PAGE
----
It is quite possible that if an expectant mother prepares well mentally, she will be able to give birth without medication, assuming that there are no major complications. Yet in order to have a successful natural birth, physical preparation is also vital. It goes without saying that eating healthily strengthens the body in preparation for labour. In terms of physical exercises, these should ideally be started as early on in the pregnancy as possible, in order to increase the stamina and suppleness of the woman in time for labour. There are a variety of specific exercises known to prepare the body for labour, such as kegel exercises and pelvic tilts. I personally found a pregnancy yoga video useful, as it helped me to learn and practise various exercises and deep breathing techniques during the latter stages of my pregnancy.


Techniques of coping with contractions really do have to be learnt and practised beforehand, if a woman is to truly reduce the level of discomfort she feels. From using a birthing pool to deep breathing techniques, there are a plethora of methods that can be used. When the time comes, you will know what methods are best for you; after all, birthing is a completely natural process.


From my own personal experience, breathing and deep relaxation are really the key to coping with the strong sensations. Why? Because the more relaxed a woman is during the contractions, the less she is working against her body and the quicker she will progress. If she tenses up, she is actually fighting the contractions (if you understand the fear-tension-pain cycle and what is happening inside the body, you will know why). Yet it is extremely difficult to just “relax” the other parts of the body when one’s muscles are contracting in such a powerful way to dilate the cervix. Try holding an ice cube tightly; you will notice that as soon as you start feeling the pain of the coldness, everything else in your body will tense up. Yet when you learn to relax each muscle set on cue, you are in a much better position to cope in the face of pain and let the sensation wash over you.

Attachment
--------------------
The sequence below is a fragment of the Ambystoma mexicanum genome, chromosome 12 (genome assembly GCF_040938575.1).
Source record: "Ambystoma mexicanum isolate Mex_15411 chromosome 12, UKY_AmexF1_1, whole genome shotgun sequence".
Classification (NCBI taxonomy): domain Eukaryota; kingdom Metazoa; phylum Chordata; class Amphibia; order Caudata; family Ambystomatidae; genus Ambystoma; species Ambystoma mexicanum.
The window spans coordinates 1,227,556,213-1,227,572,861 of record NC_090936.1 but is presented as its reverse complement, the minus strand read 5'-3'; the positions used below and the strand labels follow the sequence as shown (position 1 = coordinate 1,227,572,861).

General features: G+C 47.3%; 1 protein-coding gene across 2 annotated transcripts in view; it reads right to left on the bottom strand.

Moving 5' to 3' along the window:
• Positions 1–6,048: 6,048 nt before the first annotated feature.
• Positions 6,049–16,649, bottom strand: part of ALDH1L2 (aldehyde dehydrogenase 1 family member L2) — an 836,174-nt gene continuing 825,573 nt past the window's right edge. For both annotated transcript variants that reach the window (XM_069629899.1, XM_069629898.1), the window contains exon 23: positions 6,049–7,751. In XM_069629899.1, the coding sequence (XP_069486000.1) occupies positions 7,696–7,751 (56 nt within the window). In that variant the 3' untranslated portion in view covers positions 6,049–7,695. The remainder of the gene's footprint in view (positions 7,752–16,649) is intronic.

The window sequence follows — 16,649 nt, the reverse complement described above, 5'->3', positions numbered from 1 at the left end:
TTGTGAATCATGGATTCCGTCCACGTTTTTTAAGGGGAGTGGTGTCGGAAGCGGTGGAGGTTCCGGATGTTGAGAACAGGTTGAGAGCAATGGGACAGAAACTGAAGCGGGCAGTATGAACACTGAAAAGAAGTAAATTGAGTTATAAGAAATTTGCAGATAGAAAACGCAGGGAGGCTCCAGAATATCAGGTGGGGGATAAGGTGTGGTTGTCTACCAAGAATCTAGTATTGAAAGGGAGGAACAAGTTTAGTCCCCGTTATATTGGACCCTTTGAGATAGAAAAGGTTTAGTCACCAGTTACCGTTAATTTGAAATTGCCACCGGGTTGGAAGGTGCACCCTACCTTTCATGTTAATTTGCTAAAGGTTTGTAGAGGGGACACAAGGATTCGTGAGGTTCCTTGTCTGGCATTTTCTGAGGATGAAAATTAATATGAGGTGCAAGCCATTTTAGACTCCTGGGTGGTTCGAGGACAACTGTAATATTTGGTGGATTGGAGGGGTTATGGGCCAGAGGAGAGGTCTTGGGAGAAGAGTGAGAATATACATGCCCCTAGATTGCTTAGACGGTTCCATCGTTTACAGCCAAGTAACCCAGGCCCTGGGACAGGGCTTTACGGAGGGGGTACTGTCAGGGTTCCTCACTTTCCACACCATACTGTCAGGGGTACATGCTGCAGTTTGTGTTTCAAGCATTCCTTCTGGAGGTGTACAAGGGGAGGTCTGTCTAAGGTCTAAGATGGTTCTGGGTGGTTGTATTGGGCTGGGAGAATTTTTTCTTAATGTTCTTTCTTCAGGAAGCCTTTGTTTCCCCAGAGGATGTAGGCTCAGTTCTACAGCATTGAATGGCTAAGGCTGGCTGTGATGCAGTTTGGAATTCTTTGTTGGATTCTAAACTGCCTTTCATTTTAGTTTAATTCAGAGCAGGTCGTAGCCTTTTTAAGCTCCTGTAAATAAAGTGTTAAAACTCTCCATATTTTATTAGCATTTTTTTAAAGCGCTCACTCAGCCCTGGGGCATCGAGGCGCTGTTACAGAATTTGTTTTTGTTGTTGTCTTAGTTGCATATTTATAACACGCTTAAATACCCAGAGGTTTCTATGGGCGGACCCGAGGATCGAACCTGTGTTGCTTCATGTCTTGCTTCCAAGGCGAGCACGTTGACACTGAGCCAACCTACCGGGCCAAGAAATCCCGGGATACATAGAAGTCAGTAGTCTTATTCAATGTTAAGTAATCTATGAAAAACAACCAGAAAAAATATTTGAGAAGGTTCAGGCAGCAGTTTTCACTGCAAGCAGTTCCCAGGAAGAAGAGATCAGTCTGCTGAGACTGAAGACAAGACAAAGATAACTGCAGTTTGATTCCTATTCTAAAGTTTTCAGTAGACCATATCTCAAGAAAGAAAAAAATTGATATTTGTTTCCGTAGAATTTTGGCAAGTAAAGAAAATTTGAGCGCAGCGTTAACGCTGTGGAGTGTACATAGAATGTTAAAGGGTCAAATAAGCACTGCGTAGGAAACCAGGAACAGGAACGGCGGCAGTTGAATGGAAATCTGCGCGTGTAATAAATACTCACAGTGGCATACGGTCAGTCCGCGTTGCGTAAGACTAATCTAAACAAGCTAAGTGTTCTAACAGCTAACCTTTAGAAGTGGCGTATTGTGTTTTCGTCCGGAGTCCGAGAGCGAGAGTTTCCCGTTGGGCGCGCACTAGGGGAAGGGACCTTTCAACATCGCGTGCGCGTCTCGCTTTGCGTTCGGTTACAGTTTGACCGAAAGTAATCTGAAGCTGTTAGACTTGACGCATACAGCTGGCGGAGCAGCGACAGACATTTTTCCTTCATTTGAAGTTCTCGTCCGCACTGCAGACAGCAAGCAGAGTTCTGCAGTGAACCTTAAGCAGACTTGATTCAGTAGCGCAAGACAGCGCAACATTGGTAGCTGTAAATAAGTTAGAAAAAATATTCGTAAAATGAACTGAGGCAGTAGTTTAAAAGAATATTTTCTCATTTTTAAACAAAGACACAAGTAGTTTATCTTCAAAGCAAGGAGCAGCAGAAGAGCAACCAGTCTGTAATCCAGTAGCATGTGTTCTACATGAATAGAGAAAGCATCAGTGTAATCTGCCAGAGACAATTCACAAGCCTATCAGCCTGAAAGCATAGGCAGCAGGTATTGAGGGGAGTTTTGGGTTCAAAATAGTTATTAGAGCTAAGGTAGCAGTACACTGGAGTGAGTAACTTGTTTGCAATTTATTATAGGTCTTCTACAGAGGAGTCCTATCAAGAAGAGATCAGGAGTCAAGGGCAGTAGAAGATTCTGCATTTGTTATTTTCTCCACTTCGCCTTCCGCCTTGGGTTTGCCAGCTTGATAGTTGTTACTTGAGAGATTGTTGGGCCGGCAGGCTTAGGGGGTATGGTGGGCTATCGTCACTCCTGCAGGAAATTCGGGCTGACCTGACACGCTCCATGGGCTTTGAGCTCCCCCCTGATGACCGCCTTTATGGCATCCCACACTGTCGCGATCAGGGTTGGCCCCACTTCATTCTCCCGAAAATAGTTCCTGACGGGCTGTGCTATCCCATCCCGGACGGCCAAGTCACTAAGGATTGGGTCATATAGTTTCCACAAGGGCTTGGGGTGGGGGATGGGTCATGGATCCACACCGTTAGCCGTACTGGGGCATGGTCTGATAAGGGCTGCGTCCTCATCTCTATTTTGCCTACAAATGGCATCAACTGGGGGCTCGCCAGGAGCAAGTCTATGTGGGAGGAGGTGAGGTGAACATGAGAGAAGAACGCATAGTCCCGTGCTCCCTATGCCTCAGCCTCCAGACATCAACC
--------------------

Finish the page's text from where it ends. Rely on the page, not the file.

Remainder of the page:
Learning to relax
In the weeks leading up to the birth of my daughter, I would spend time (around 10 to 15 minutes a day) lying down and learning to relax my body by first tensing each body part, then relaxing it. As I gained awareness of when my body was tense, I was able to then relax much easier, whether I was lying down or active. On top of this, I used an ice cube to practise dealing with the sensation of discomfort whilst learning to relax through it.

To the amusement of others, my own preparation went as far as “practice” contractions. I would try and simulate the “wave” of the contraction by using the ice cube or some other method (such as squatting against the wall and holding it for as long as possible), where the level of discomfort increased with time. I then asked my (very patient!) husband to “coach” me through the discomfort by asking me to relax each body part using physical touch to induce relaxation and giving me positive affirmations to instil confidence in me (such as how I was designed to give birth). I also listened to Qur’an and nature sounds to aid me in relaxation.


This preparation undoubtedly helped, since when I was in the final stages of dilation (some of which was in the car!), I was so enraptured in trying to control my breathing and relax my body that, although at times I thought I couldn’t cope any longer, it never really crossed my mind to ask for pain medication. Staying at home as long as possible also put this option more or less out of my mind; I knew I couldn’t get an epidural as long as I was at home!


Of course, each labour is different and unexpected complications do occur. Yet with effective preparation, regardless of what happens, birth can be an empowering event that truly exemplifies the magnificence of Allah’s (SWT) creation.


Ummu ‘Abdir-Rahmaan is a freelance writer based in the UK. She hopes to give inspiration and encouragement to her sisters in Islam through writing about her personal experiences.